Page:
Canada owes $200M across 3 provinces after underestimating carbon tax revenue

Click to play video: 'Federal carbon tax system could hit Saskatchewan farmers hard: APAS'
Federal carbon tax system could hit Saskatchewan farmers hard: APAS
WATCH: Federal carbon tax system could hit Saskatchewan farmers hard, says APAS – Jan 10, 2021

The federal government owes Canadian families in three provinces more than $200 million after underestimating how much it would raise from the carbon tax during the first year of the program.

Finance Canada thought the new price on pollution would bring in about $2.3 billion in 2019. When the final tallies were counted however, the program raised $2.42 billion.

By law, all revenued from the carbon price are to be returned to the province in which they were raised, with 10 per cent going into funds to help smaller businesses, schools, hospitals and municipal governments cut their own emissions and 90 per cent going to families through income tax rebates.

The government didn’t meet that threshold in Ontario, Manitoba or New Brunswick.

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The Canada Revenue Agency did not provide data for New Brunswick, but said based on those who filed 2019 taxes thus far, more than 8.7 million people claimed the Climate Action Initiative in 2019.

Only one person per household can claim the rebate and the amount is based on the size of each family. Rebates differ by province because there are different rates of fuel consumption.

Ottawa says it adjusted the rebates planned for this year to make up the difference, except in New Brunswick, which is no longer part of the national carbon tax program and will get its 2019 payment in a cheque directly to the province.

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Saskatchewan’s 2021 rebates will be slightly smaller after Ottawa overestimated what it would collect in that province two years ago.

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But none of that accounting was made clear when Ottawa unveiled the 2021 rebates, which for a family of four will range from a low of $600 in Ontario, to a high of $1,000 in Saskatchewan.

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“If government is taking from taxpayers, they should be able to account for it in a way that makes sense and is clearly presented,” said Conservative environment critic Dan Albas. “And that’s not the case here.”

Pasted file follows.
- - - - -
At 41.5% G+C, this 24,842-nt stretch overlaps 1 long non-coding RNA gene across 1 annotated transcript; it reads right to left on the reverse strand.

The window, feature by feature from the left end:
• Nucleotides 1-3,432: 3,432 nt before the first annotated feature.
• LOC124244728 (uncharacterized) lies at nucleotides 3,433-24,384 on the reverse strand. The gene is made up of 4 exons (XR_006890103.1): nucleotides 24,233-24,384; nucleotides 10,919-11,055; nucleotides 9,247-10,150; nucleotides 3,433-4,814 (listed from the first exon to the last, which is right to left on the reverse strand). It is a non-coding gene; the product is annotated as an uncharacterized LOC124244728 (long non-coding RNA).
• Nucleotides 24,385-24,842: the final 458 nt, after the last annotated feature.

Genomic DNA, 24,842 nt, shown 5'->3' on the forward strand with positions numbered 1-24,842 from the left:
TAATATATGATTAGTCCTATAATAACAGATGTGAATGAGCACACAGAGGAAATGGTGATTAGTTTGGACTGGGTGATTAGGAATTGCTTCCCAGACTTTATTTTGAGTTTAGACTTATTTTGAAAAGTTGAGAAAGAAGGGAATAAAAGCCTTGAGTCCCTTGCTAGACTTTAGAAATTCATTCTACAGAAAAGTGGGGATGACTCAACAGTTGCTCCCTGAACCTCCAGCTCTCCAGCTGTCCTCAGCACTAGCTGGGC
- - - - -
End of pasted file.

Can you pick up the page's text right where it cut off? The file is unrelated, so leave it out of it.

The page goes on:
When the carbon tax was implemented in April 2019, it was imposed in only four provinces, with the rest exempted because they had comparable carbon pricing systems of their own.

New Brunswick has since converted to using its own, while Alberta was added to the federal version after scrapping its own provincial program.

Ottawa’s programs for smaller businesses, and municipalities and schools are also underfunded based on the estimates and funds are to be added to them to make up the difference.

The rebates are adjusted each year as the carbon tax goes up $10 per tonne until 2022, and then by $15 a year until 2030. The average passenger car produces a tonne of greenhouse gases about every four months.

Because the rebates are given out ahead of the payments being collected, Ottawa anticipated having to adjust its rebates each year.

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The issue may be compounded in 2020 because nobody developing the model for how much fuel would be consumed anticipated a global pandemic would send much of the country into lockdowns for months.

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Gasoline use is way down, electricity use shifted heavily from downtown office towers to private homes, and airplane use plummeted. All of that likely means Canadians got a lot more in the carbon price rebate for 2020-21 than they should have.

The government is working toward providing the rebates every three months instead of just once a year, in the hopes that will make forecasting the amounts more accurate. But the earliest that is going to happen is 2022.

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